### Hyperbolic Hopf Fibrations

**Hyperbolic Hopf Fibrations**

The Hopf Fibration of S^3 is amazing and beautiful. Rather than describe it here, I'll point you to a lovely online reference with pictures and videos by Niles Johnson.

nilesjohnson.net/hopf.html

To understand it better (and fibrations in general), I recommend this talk by Niles too.

www.youtube.com/watch?v=QXDQsmL-8Us

It turns out there is an analogue of the Hopf fibration for H^3. In fact, there is not just one "fiberwise homogenous" fibration in the hyperbolic case. There is a 2-parameter family of them, plus one additional fibration that does not fit the family. As with S^3, fibers in the H^3 cases are geodesics. They are ultraparallel in fibrations from the family, and parallel in the exceptional fibration. I found the following dissertation by Haggai Nuchi a good intro and resource to help think about all this.

www.math.upenn.edu/grad/dissertations/NuchiThesis.pdf

I'm posting three early pictures of H^3 fibrations below, labeled with the notation of Haggai's dissertation. I plan to experiment more! I'd love to see an interactive visualization rather than still renders, and to hold some kind of 3D print in hand. Fibers don't touch each other, but perhaps an approach similar to Henry Segerman's S^3 models can work for a print (www.youtube.com/watch?v=fUWyHbOiwbI).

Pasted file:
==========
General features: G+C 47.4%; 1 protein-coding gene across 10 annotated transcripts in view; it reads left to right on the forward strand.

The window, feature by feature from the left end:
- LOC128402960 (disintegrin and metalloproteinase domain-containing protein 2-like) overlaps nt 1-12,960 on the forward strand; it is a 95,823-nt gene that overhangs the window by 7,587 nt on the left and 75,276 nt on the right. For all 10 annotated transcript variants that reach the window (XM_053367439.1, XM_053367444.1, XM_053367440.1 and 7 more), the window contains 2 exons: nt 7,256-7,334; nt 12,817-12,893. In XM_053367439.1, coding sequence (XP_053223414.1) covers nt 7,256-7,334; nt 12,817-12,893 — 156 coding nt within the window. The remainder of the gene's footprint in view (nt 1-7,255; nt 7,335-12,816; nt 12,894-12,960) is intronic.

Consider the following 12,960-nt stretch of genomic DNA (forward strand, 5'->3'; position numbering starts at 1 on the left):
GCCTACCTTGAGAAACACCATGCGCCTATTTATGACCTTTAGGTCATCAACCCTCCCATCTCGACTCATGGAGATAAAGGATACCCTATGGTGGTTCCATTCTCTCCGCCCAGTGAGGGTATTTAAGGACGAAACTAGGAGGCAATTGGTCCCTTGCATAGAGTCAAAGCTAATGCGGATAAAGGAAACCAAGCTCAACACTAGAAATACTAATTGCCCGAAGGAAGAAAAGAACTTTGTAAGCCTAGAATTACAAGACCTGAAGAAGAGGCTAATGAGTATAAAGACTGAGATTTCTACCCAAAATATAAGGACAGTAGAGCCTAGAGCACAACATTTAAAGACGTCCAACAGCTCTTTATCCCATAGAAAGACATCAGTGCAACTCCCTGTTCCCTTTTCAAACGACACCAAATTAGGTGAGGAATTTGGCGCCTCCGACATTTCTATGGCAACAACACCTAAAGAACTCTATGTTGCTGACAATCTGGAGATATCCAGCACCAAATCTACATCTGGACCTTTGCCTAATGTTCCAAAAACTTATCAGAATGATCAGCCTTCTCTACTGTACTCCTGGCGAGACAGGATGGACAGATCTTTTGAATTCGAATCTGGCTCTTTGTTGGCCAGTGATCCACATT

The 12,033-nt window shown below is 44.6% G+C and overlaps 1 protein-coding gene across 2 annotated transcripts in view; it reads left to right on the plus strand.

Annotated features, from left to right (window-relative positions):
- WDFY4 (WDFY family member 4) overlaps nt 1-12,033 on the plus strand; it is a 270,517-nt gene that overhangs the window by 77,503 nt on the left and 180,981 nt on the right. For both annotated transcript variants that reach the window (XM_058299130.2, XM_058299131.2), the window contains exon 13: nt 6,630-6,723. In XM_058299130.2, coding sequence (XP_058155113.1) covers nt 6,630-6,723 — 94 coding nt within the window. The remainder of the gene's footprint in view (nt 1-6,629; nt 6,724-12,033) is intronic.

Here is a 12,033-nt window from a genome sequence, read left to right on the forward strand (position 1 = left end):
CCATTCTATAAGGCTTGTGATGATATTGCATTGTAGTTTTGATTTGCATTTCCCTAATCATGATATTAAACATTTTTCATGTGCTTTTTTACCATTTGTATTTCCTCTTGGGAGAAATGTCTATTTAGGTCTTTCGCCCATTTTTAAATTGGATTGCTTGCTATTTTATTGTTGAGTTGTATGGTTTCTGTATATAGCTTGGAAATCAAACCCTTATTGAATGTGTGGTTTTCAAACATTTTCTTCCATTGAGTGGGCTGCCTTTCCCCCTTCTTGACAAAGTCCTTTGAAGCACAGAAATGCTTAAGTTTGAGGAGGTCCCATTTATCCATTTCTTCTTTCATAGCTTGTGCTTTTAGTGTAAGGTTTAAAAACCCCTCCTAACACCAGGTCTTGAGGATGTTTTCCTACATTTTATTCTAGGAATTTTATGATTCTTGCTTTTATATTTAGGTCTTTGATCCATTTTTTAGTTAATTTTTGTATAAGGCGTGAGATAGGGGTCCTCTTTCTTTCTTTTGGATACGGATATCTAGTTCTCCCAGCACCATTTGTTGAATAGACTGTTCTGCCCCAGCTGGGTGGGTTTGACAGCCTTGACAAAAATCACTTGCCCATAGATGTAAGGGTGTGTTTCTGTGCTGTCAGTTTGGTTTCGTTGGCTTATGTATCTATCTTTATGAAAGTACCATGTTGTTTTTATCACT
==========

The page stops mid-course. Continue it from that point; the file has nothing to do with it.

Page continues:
I don't yet know if the fibers project down to a 2D surface, say the hyperbolic plane, like they do in the S^3 case. I bet they do. I also don't yet know what kinds of surfaces of fibers (like tori in the S^3 case) are natural here.

*Anyone know about these questions?*

Fig 2.3 in Nuchi's thesis suggests that a vertical H^2 plane coming out of the line on the boundary of H^3 would intersect each fiber once, so the fibration would project to it.

ReplyDeleteAh cool, that seems like a clue to the second question too. Maybe one can get nice surfaces of fibers by drawing curves on that plane (say a circle), then unprojecting them.

ReplyDeleteFor the special fibration (all geodesics meeting a fixed point at infinity) there is a horosphere that meets all of the geodesics perpendicularly. So that is the quotient. Also, this one is somewhat better than just "fiberwise homogeneous" - we can take any

ReplyDeletemarkedgeodesic to any other. The same is true of the Hopf fibration. (The thesis calls this pointwise homogeneous.)The set of geodesics perpendicular to a given hyperbolic plane is also fiberwise homogeneous, but is not pointwise homogeneous.

In the Hopf fibration the quotient is a sphere, S^2. The natural thing to do is pull back a great circle, and so get a Clifford torus. In the two examples above, the quotients are E^2 and H^2. The natural thing to do is pull back a geodesic, and so get... a copy of H^2. A bit disappointing.

I would need to think some more to understand the classification of fiberwise homogeneous fibrations. Hmm. Your question makes me wonder about a related topic - what are the "natural" ruled surfaces in H^3? A helicoid in hyperbolic space would look pretty cool.